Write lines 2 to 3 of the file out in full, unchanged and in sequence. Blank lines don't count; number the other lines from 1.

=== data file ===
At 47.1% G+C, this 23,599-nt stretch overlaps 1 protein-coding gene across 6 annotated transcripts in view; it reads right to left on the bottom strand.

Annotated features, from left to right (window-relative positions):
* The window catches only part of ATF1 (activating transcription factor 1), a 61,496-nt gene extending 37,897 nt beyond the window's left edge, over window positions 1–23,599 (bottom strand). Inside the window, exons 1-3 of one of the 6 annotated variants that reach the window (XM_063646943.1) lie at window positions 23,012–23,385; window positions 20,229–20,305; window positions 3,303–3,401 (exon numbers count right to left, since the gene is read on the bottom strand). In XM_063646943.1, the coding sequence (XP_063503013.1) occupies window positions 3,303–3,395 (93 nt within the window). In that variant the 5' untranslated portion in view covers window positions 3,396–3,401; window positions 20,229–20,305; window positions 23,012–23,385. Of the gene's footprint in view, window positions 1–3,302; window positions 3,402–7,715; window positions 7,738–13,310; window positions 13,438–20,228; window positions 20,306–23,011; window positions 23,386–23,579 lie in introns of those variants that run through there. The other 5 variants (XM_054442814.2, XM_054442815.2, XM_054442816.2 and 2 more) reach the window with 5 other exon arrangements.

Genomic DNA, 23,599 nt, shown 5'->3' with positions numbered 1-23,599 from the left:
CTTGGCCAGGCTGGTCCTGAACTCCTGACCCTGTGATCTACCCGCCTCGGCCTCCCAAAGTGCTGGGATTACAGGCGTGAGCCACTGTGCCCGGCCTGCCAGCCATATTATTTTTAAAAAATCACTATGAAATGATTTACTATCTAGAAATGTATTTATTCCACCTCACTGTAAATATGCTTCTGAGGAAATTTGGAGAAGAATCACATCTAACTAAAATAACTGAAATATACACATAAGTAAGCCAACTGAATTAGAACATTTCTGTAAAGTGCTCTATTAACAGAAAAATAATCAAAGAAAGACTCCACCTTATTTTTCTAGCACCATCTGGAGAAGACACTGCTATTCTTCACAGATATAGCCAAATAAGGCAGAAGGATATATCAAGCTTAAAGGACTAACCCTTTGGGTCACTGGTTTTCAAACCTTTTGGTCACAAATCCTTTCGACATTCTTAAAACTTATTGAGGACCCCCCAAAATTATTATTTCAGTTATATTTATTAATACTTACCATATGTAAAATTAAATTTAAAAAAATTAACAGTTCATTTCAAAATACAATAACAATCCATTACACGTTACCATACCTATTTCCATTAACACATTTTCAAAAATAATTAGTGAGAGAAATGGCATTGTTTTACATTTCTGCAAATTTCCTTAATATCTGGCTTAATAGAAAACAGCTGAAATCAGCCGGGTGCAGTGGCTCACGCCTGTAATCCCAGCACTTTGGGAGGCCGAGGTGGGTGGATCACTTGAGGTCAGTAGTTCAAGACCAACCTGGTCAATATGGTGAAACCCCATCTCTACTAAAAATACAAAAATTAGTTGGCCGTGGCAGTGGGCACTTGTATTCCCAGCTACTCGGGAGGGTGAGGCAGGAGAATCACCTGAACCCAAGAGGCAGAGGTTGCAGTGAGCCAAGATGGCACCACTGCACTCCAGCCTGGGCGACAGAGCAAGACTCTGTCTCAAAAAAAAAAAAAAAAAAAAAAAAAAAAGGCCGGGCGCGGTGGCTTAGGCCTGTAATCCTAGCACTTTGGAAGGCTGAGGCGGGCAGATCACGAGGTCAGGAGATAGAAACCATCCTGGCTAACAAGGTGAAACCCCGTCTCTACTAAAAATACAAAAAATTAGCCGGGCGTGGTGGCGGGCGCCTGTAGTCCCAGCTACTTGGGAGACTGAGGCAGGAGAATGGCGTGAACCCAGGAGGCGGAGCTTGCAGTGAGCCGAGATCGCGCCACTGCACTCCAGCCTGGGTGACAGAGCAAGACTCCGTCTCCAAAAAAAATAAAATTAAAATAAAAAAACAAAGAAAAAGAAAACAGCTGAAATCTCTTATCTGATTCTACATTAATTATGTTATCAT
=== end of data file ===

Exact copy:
Annotated features, from left to right (window-relative positions):
* The window catches only part of ATF1 (activating transcription factor 1), a 61,496-nt gene extending 37,897 nt beyond the window's left edge, over window positions 1–23,599 (bottom strand). Inside the window, exons 1-3 of one of the 6 annotated variants that reach the window (XM_063646943.1) lie at window positions 23,012–23,385; window positions 20,229–20,305; window positions 3,303–3,401 (exon numbers count right to left, since the gene is read on the bottom strand). In XM_063646943.1, the coding sequence (XP_063503013.1) occupies window positions 3,303–3,395 (93 nt within the window). In that variant the 5' untranslated portion in view covers window positions 3,396–3,401; window positions 20,229–20,305; window positions 23,012–23,385. Of the gene's footprint in view, window positions 1–3,302; window positions 3,402–7,715; window positions 7,738–13,310; window positions 13,438–20,228; window positions 20,306–23,011; window positions 23,386–23,579 lie in introns of those variants that run through there. The other 5 variants (XM_054442814.2, XM_054442815.2, XM_054442816.2 and 2 more) reach the window with 5 other exon arrangements.